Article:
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Treating the poor like dirt

It’s mud on the menu as India debates a food security law. What a poverty of imagination.

india Updated: Apr 06, 2010 02:53 IST

Forget that easy, lazy compartmentalisation of the country into ‘Real India’ and the ‘India We Live In. To tag on to a ‘new’ cliche is to strengthen it and provide the dangerous illusion that identifying a problem is halfway to solving it.

(We all know where ‘Garibi hatao!’ got us.) When this paper uncovered the fact that children in 2010 India are being forced to suppress hunger by eating mud because not enough food is available to them, it was not an exposé of the way a vast number of Indians live — we just need to go out of our homes to know that the old cliches of poverty are still very much there — but a thuddering confirmation of how the ‘sovereign, socialist, secular, democratic Republic of India’ takes care of its hungry and malnourished citizens.

In the flurry of India’s economic progress and growth of wealth and wealth-creating institutions, starving or malnourished Indians can be such a party-pooper. Which must be the only explanation as to why children in Ganne village, some 45 kilometres away from the hometown of India’s first prime minister — and consequently of India’s first political family — have been left to come up with their own version of a food security programme while an expert group of ministers met to firm up an anti-hunger law. And eating silica-rich mud certainly seems to have been a more effective way of beating hunger than the current set-up that, on paper, feeds the nation’s poorest of the poor.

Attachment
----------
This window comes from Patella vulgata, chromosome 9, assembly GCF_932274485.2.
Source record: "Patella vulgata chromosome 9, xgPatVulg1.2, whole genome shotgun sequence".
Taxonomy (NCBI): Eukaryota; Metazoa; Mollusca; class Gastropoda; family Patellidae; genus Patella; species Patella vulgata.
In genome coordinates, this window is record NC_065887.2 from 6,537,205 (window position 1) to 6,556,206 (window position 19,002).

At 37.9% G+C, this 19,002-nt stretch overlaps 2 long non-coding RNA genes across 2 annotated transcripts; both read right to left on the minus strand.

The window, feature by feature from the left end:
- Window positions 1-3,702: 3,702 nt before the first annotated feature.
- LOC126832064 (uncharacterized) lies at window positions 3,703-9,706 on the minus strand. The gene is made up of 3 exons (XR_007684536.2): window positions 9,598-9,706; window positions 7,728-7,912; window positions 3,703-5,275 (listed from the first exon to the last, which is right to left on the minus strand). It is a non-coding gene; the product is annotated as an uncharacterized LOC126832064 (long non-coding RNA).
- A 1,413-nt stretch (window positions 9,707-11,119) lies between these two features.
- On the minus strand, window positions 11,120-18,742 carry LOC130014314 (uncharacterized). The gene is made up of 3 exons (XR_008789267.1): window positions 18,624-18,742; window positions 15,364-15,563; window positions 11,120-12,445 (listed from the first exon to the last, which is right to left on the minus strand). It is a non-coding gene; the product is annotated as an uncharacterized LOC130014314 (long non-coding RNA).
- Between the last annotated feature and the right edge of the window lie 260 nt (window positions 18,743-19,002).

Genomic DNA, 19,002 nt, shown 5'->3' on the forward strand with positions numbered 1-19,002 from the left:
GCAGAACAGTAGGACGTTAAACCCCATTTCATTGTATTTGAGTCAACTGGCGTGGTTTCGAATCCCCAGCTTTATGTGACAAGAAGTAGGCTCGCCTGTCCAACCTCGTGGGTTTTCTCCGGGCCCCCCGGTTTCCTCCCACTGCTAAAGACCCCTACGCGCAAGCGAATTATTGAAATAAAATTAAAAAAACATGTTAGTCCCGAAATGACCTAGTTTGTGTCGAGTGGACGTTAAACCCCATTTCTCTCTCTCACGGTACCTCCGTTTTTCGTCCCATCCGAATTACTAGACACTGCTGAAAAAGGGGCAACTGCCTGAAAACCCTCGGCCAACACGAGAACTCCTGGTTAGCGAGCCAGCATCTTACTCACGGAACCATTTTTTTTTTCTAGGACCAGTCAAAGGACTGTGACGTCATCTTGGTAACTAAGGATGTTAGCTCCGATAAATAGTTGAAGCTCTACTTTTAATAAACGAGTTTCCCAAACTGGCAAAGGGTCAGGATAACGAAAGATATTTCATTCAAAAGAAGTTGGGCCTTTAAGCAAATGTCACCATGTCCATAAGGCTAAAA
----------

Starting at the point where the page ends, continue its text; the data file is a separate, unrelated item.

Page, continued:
Denials are the usual reaction and authorities entrusted to see that food reaches India’s many Gannes have always found a way to treat ‘malnutrition’ as a vast improvement on ‘starvation’. Some five years ago, when there were reports of ‘starvation deaths’ in West Midnapore district of West Bengal, state authorities went on an overdrive not to fix the system to get food to the hungry but to point out that the deaths were caused by ‘malnutrition’ and organ failures resulting from such a condition. This time round too, the cause of diseases and ailments among Ganne’s children is kidney problems — related to their ingestion of mud — and thus a debate on whether the issue is ‘malnutrition’ per se has already broken out. Such jugglery will get us nowhere. Add to this, the buck-passing between state and central governments and then we understand that eating mud isn’t only logical but also necessary for so many, too many Indians. And this has nothing to do with ‘Real’ or ‘Unreal’ India at all.